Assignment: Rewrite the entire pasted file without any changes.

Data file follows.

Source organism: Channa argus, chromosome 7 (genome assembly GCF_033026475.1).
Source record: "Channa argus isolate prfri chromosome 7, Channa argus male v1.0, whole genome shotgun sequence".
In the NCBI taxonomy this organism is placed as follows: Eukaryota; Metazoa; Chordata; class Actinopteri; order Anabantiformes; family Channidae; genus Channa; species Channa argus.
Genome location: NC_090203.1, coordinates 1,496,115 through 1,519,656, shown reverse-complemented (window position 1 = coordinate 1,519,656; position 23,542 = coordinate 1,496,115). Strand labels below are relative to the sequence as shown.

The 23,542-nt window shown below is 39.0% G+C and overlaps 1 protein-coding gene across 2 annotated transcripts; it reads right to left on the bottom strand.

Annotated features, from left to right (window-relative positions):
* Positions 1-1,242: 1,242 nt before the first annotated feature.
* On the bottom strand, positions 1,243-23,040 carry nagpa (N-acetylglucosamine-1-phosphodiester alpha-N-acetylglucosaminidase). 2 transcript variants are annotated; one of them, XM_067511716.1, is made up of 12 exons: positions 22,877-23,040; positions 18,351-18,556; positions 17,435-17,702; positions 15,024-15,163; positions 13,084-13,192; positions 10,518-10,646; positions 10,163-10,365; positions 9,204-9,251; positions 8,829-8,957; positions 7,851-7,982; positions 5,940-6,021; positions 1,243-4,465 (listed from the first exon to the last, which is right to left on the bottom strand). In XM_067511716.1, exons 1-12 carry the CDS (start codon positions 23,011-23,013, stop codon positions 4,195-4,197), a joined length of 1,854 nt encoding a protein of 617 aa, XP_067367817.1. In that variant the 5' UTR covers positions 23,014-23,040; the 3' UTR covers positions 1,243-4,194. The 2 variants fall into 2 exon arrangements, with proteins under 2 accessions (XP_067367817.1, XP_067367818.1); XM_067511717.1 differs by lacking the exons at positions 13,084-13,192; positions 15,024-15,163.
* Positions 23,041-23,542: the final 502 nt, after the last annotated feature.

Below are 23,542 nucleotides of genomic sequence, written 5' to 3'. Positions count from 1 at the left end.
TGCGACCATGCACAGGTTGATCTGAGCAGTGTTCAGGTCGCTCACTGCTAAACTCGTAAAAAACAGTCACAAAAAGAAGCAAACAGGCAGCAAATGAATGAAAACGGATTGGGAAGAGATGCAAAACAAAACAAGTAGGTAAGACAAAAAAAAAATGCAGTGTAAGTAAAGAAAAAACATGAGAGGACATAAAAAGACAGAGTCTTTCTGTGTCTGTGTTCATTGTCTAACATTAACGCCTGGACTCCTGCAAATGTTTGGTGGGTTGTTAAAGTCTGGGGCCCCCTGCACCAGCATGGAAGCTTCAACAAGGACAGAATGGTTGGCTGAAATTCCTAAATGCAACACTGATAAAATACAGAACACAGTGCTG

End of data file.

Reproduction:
Source organism: Channa argus, chromosome 7 (genome assembly GCF_033026475.1).
Source record: "Channa argus isolate prfri chromosome 7, Channa argus male v1.0, whole genome shotgun sequence".
In the NCBI taxonomy this organism is placed as follows: Eukaryota; Metazoa; Chordata; class Actinopteri; order Anabantiformes; family Channidae; genus Channa; species Channa argus.
Genome location: NC_090203.1, coordinates 1,496,115 through 1,519,656, shown reverse-complemented (window position 1 = coordinate 1,519,656; position 23,542 = coordinate 1,496,115). Strand labels below are relative to the sequence as shown.

The 23,542-nt window shown below is 39.0% G+C and overlaps 1 protein-coding gene across 2 annotated transcripts; it reads right to left on the bottom strand.

Annotated features, from left to right (window-relative positions):
* Positions 1-1,242: 1,242 nt before the first annotated feature.
* On the bottom strand, positions 1,243-23,040 carry nagpa (N-acetylglucosamine-1-phosphodiester alpha-N-acetylglucosaminidase). 2 transcript variants are annotated; one of them, XM_067511716.1, is made up of 12 exons: positions 22,877-23,040; positions 18,351-18,556; positions 17,435-17,702; positions 15,024-15,163; positions 13,084-13,192; positions 10,518-10,646; positions 10,163-10,365; positions 9,204-9,251; positions 8,829-8,957; positions 7,851-7,982; positions 5,940-6,021; positions 1,243-4,465 (listed from the first exon to the last, which is right to left on the bottom strand). In XM_067511716.1, exons 1-12 carry the CDS (start codon positions 23,011-23,013, stop codon positions 4,195-4,197), a joined length of 1,854 nt encoding a protein of 617 aa, XP_067367817.1. In that variant the 5' UTR covers positions 23,014-23,040; the 3' UTR covers positions 1,243-4,194. The 2 variants fall into 2 exon arrangements, with proteins under 2 accessions (XP_067367817.1, XP_067367818.1); XM_067511717.1 differs by lacking the exons at positions 13,084-13,192; positions 15,024-15,163.
* Positions 23,041-23,542: the final 502 nt, after the last annotated feature.

Below are 23,542 nucleotides of genomic sequence, written 5' to 3'. Positions count from 1 at the left end.
TGCGACCATGCACAGGTTGATCTGAGCAGTGTTCAGGTCGCTCACTGCTAAACTCGTAAAAAACAGTCACAAAAAGAAGCAAACAGGCAGCAAATGAATGAAAACGGATTGGGAAGAGATGCAAAACAAAACAAGTAGGTAAGACAAAAAAAAAATGCAGTGTAAGTAAAGAAAAAACATGAGAGGACATAAAAAGACAGAGTCTTTCTGTGTCTGTGTTCATTGTCTAACATTAACGCCTGGACTCCTGCAAATGTTTGGTGGGTTGTTAAAGTCTGGGGCCCCCTGCACCAGCATGGAAGCTTCAACAAGGACAGAATGGTTGGCTGAAATTCCTAAATGCAACACTGATAAAATACAGAACACAGTGCTG